Contact: Stuart Wolpert
swolpert@support.ucla.edu
310-206-0511
University of California - Los Angeles

Public Release: 16-Jul-2015
NASA sees Typhoon Nangka knocking on Japan's door
Typhoon Nangka was knocking on Japan's door when NASA's Aqua satellite passed overhead early on July 16. Satellite imagery showed that Nangka's northern quadrant began spreading over southeastern Japan. The GPM core satellite spotted towering thunderstorms in Nangka's western side.
NASA

Contact: Rob Gutro
robert.j.gutro@nasa.gov
NASA/Goddard Space Flight Center

Public Release: 16-Jul-2015
NASA's RapidScat sees Tropical Storm Halola's concentrated winds
The strongest sustained winds in the northwestern Pacific Ocean's Tropical Storm Halola were located in the northeastern quadrant of the storm according to NASA's RapidScat instrument that flies aboard the International Space Station.
NASA

Contact: Rob Gutro
robert.j.gutro@nasa.gov
NASA/Goddard Space Flight Center

Public Release: 16-Jul-2015
NASA spots Hurricane Dolores over Socorro Island
Hurricane Dolores moved over Socorro Island on July 15 as NASA's Terra satellite passed overhead. On July 16, the island was still feeling the effects of Dolores.
NASA

Contact: Rob Gutro
robert.j.gutro@nasa.gov
NASA/Goddard Space Flight Center

Public Release: 16-Jul-2015
RapidScat shows Enrique holding tropical storm status
The National Hurricane Center deemed that the Eastern Pacific Ocean's tropical cyclone Enrique continued to hold onto tropical storm status during the morning of July 16, based on surface wind data from NASA's RapidScat instrument.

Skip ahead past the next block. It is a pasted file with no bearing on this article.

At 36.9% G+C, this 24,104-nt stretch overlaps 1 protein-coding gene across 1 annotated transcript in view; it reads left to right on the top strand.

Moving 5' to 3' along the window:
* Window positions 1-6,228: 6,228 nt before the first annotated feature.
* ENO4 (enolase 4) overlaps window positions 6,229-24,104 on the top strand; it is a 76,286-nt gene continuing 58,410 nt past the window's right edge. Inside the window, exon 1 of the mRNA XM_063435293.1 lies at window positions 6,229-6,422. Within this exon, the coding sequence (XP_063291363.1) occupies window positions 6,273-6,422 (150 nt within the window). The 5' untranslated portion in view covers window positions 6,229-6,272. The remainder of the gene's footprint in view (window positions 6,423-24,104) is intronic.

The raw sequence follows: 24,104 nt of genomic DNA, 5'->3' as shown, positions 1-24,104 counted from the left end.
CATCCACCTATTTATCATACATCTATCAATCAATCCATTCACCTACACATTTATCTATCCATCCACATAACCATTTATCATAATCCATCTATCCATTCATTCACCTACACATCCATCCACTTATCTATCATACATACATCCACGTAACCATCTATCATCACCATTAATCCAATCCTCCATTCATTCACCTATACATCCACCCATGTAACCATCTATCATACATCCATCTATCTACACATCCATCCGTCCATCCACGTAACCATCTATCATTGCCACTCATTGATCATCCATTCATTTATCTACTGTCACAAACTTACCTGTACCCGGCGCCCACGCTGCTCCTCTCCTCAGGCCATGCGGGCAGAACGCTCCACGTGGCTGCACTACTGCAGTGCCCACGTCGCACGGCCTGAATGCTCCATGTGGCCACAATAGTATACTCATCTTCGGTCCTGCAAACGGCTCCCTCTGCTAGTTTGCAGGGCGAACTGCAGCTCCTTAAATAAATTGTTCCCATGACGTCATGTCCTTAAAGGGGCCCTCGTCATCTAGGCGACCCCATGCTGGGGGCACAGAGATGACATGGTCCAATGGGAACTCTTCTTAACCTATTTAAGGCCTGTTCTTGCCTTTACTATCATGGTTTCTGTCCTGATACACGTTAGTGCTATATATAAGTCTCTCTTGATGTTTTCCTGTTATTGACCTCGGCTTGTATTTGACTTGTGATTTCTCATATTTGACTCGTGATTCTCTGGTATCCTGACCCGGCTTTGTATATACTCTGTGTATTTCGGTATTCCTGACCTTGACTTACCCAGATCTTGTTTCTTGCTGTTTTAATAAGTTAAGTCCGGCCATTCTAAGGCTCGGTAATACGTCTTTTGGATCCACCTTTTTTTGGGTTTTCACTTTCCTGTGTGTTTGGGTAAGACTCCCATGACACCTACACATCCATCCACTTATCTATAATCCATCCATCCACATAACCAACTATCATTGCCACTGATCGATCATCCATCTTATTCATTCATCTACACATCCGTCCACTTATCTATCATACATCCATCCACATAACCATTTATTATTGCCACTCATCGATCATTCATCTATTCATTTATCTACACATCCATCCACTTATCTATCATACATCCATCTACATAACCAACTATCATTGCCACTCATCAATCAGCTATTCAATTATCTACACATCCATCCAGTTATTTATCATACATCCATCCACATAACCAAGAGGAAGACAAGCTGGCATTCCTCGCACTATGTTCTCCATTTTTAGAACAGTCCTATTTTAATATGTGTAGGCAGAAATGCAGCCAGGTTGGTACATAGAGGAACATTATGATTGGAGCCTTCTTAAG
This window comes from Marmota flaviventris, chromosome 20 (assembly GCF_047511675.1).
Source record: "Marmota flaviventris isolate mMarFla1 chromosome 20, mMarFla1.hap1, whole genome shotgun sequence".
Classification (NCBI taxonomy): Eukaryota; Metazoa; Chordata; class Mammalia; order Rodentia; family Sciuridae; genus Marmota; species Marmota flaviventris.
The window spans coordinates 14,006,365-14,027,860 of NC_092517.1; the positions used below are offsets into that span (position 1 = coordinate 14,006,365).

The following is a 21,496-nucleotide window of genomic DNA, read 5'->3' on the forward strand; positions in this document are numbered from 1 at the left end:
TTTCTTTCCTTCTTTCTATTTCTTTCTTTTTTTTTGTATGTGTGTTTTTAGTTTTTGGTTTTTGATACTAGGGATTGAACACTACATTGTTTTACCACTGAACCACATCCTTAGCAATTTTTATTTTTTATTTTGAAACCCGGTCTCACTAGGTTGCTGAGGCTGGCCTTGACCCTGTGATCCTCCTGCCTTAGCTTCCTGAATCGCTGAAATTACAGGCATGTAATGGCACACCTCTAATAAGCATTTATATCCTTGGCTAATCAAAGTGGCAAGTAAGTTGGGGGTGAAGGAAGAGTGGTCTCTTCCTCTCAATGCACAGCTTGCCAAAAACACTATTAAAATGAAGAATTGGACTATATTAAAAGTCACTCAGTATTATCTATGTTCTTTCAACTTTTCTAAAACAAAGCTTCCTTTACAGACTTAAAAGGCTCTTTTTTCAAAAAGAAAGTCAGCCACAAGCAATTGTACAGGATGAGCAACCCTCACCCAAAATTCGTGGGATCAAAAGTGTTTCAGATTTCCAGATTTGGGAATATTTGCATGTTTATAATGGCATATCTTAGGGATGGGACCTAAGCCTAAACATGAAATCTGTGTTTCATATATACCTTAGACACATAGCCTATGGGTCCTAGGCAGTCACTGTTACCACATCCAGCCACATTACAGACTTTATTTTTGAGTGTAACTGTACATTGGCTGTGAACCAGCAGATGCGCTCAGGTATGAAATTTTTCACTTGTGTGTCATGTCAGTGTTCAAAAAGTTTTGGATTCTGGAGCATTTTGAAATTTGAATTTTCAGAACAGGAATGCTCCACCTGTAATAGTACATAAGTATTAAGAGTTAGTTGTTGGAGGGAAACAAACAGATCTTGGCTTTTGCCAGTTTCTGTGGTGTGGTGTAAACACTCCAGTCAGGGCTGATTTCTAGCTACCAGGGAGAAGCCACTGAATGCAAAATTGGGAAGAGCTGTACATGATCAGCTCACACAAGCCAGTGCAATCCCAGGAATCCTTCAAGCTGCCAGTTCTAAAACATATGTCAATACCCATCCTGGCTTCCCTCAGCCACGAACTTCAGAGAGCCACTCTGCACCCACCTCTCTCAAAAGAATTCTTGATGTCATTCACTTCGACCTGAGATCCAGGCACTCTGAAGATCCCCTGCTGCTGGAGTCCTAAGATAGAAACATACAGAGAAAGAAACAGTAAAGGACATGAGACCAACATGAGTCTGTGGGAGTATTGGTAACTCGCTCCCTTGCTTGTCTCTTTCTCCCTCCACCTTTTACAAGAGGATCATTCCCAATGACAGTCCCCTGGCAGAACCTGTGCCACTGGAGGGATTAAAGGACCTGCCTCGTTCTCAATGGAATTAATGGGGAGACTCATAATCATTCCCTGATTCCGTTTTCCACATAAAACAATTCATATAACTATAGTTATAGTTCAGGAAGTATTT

NASA

Contact: Rob Gutro
robert.j.gutro@nasa.gov
NASA/Goddard Space Flight Center

Public Release: 16-Jul-2015
Geophysical Research Letters
Sun's activity controls Greenland temperatures
The sun's activity could be affecting a key ocean circulation mechanism that plays an important role in regulating Greenland's climate, according to a new study. The phenomenon could be partially responsible for cool temperatures the island experienced in the late 20th century and potentially lead to increased melting of the Greenland ice sheet in the coming decades, the new research suggests.

Contact: Leigh Cooper
lcooper@agu.org
202-777-7324
American Geophysical Union

Public Release: 16-Jul-2015
Ángel Borja has been awarded an honorary doctorate by the University of Hull
Ángel Borja has been awarded an honorary doctorate in science by the University of Hull (UK). This distinction recognises his outstanding research work into the marine environment and the international impact of his work relating to the development of marine water assessment methods and developing environmental change indicators, among many other merits. The University of Hull regards this Honorary Doctorate in Sciences as "an outstanding example of how scientists should engage in the public debate".

Contact: Alaitz Imaz
a.imaz@elhuyar.com
Elhuyar Fundazioa

Showing releases 256-265 out of 484.